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Graphene is the world's strongest, thinnest and most conductive material, made from carbon. Graphene's remarkable properties enable exciting new applications in electronics, solar panels, batteries, medicine, aerospace, 3D printing and more!

Recent graphene News

Abalonyx sees GO production cost reaching 22 Euro/Kg at high volumes

Norway-based Graphene Oxide developer Abalonyx says that there is a strong interest in graphene oxide (GO) solutions in the research community, across a wide range of applications. While first industrial adoption is "on the horizon", Abalonyx estimates that industry acceptance is strongly related to cost.

Graphene Oxide production cost estimate (Sep 2018, Abalonyx)

Abalonyx' current production cost is around €800 per Kg (dry weight basis) - since the Company's GO is currently used by researchers and early R&D efforts. Abalonyx estimates that as production volume goes up, the price of production could reach around 22 Euro / Kg - which will make GO applicable for areas such as concrete and asphalt. The projection is based on the company's own extrapolation of today's capacity and the effect of full-automation. The cost does not include waste handling (although Abalonyx believes that it will be able to handle that at no cost). Abalonyx is currently selling its GO at 1,300 - 4,000 per Kg depending on amount and grade (1.3 - 4 per gram).

Skeleton enters agreement with Wrights Group to install graphene-based supercapacitors on buses

Skeleton Technologies and British bus manufacturer Wrights Group have announced the signing of a high-volume, multi-million-euro contract for the next 5 years. Skeleton Technologies will supply graphene-based supercapacitors to the latest KERS enabled hybrid-electric double and single deck buses produced by the Wrights Group.

The demand to reduce CO2 emissions in city centers is one of the key drivers for WrightBus to implement new technology which cuts such emissions by saving fuel. The integration of graphene-based supercapacitors into test WrightBus double deck buses reportedly enables a 36% fuel saving compared to a UK-based EuroVI diesel bus baseline. It also adds at least another 3 passengers to the capacity of these buses compared to a lithium battery-based hybrid equivalent.

Huffington Capital to acquire US-based graphene producer Grapheneca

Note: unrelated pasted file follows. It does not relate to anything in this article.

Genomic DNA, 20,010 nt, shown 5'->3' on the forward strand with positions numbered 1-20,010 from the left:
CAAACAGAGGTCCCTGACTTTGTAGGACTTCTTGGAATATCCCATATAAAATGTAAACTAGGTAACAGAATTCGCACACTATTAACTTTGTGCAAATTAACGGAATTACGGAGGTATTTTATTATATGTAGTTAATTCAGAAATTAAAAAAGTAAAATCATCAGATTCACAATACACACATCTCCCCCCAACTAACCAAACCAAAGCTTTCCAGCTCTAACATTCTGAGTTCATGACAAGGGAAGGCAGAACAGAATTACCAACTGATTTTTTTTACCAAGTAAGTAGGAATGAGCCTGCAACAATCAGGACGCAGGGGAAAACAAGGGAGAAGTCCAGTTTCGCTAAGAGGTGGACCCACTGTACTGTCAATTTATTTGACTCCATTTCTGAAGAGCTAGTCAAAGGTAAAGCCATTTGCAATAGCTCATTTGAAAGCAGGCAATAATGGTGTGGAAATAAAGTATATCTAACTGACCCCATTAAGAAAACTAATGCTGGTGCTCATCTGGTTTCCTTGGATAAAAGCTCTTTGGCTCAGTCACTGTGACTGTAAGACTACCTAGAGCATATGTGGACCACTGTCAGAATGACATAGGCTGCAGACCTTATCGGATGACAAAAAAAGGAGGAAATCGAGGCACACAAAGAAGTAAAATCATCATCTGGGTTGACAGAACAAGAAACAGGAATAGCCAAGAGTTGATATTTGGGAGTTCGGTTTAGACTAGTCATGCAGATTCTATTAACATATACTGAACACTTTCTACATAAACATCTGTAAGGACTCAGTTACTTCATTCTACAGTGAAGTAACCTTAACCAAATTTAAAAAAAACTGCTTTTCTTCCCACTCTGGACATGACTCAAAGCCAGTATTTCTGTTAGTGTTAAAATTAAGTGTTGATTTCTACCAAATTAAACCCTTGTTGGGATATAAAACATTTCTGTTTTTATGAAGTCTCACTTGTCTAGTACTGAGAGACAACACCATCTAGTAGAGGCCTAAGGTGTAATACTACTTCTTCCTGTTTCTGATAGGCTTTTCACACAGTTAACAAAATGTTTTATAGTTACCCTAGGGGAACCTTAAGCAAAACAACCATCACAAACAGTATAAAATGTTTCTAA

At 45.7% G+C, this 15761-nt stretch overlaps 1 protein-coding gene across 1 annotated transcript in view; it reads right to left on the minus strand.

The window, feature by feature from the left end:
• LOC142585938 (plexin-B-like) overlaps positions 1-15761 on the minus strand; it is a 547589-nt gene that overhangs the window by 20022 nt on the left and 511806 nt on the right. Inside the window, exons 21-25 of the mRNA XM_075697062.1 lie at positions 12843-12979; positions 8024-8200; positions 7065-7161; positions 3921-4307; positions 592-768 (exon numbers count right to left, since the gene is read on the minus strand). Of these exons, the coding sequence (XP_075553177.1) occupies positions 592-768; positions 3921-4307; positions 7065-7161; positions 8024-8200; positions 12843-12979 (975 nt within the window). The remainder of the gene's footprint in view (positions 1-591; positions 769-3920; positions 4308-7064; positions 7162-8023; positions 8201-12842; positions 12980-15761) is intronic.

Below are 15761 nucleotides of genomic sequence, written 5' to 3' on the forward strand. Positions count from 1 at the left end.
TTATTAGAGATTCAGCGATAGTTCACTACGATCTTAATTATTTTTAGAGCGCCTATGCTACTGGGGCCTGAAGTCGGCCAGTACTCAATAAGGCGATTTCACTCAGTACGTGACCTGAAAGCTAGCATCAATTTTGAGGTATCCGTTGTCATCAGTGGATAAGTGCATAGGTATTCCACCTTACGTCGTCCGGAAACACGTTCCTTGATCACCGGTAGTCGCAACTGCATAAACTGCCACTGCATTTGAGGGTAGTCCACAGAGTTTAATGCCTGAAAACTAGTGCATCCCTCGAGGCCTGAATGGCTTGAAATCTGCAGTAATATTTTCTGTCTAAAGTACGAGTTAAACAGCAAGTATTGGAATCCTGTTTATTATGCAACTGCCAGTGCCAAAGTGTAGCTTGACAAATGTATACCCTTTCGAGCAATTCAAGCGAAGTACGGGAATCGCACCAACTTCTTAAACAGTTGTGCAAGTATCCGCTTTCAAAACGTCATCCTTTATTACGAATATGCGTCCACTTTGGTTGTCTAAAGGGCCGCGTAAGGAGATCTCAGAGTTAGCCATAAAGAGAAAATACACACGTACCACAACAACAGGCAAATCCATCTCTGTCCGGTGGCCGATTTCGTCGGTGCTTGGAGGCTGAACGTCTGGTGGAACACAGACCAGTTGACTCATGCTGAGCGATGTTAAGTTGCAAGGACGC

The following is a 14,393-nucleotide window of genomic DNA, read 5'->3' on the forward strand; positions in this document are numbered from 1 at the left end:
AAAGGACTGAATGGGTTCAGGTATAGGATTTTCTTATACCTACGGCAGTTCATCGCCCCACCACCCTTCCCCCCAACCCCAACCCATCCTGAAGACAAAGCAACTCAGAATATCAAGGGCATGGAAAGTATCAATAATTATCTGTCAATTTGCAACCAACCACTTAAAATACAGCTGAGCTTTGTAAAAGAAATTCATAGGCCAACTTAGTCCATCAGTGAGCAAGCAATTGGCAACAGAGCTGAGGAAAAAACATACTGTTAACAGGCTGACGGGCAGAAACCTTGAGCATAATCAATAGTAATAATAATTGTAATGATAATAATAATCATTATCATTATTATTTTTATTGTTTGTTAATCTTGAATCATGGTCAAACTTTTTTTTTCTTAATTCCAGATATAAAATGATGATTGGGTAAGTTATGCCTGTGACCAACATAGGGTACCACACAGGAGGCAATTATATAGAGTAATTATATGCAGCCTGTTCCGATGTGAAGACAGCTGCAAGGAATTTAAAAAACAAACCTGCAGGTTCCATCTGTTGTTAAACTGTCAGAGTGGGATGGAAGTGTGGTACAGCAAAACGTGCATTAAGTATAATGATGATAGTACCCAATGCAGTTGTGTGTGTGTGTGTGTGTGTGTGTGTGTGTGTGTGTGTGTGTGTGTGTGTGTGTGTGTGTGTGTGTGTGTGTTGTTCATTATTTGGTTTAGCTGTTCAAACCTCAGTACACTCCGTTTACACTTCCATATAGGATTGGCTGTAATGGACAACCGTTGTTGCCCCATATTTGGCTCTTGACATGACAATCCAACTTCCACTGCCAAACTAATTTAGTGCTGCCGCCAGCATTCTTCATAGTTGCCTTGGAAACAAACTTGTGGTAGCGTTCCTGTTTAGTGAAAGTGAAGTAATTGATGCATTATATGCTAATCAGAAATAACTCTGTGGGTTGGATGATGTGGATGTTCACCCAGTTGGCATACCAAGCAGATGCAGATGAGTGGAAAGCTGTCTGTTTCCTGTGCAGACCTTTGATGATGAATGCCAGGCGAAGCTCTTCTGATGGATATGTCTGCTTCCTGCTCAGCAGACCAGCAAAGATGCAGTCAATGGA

Grapheneca logoHuffington Capital Corp (trading in Canada under TSXV:HU.H), a capital pool company, announced that it is set to acquire US-based Grapheneca. The financial terms were not disclosed, but he two companies signed a letter of intent and the agreement calls for Grapheneca to complete a $4.5 million CAD private placement.

Grapheneca (Nano Graphene Inc) is producing high-quality graphene flakes and graphene composite materials at its New York production facility, using the company's patented production process.

Graphene-enhanced pants to help the disabled with their mobility

Researchers at the University of Bristol are developing graphene-enabled ‘smart trousers’ with artificial ‘muscles’ which could help the elderly and disabled with their mobility.

The project, funded by the Engineering and Physical Sciences Research Council (EPSRC), incorporates a number of technologies including smart electronics and graphene. Some items of clothing which make use of these, including a pair of ‘power trousers’, have already been demonstrated at the British Science Festival.

Graphene-based sensor can identify biomarkers of Aging

A new study by KGI, UC Berkeley and Nanomedical Diagnostics researchers illustrates the impact of a graphene-based biosensors in identifying the circulating biomarkers of aging.

As a way to replace conventional assays, the research team presented a new portable digital device for biosensing based on functionalized graphene that can be employed for any click-able application. The lab-on-a-chip technology called Click-A+Chip is designed for facile and rapid digital detection of azido-nor-leucine (ANL)-labeled proteomes present in minute amount of sample.

Graphenenea and MIT develop sensors based on graphene and porphyrins for ammonia detection

MIT and Graphenea have developed an array of graphene sensors for sensitive and selective detection of ammonia. The array consists of 160 graphene pixels, allowing large statistics that result in improved sensing performance. The sensors are extensively tested for various real-life operational conditions, which seems to be a step forward to practical use.

Graphenenea and MIT's graphene and porphyrins sensors for ammonia detection image

The sensors are built by attaching porphyrins, a class of organic molecules, to the graphene surface. Porphyrins are particularly well-matched to graphene sensors because they provide excellent sensitivity while producing minimal perturbation to graphene’s outstanding electrical properties. When ammonia molecules attach to porphyrins, the compound becomes a strong dipole that changes electrical properties of the graphene. This electrical change is detected as a sign of the presence of ammonia.

Haydale and WCPC awarded contract to develop advanced wearable technology for athletes training for the 2020 Olympic Games

Haydale logoHaydale has been jointly awarded a contract by the English Institute for Sport (‘EIS’) for the development of advanced wearable technology for elite athletes in training for the 2020 Olympic and Paralympic Games.

The EIS will use Haydale and its long-term partner the Welsh Centre for Printing and Coating at Swansea University to incorporate graphene coatings into a range of clothing for elite performers.

XFNANO: Graphene and graphene-like materials since 2009 XFNANO: Graphene and graphene-like materials since 2009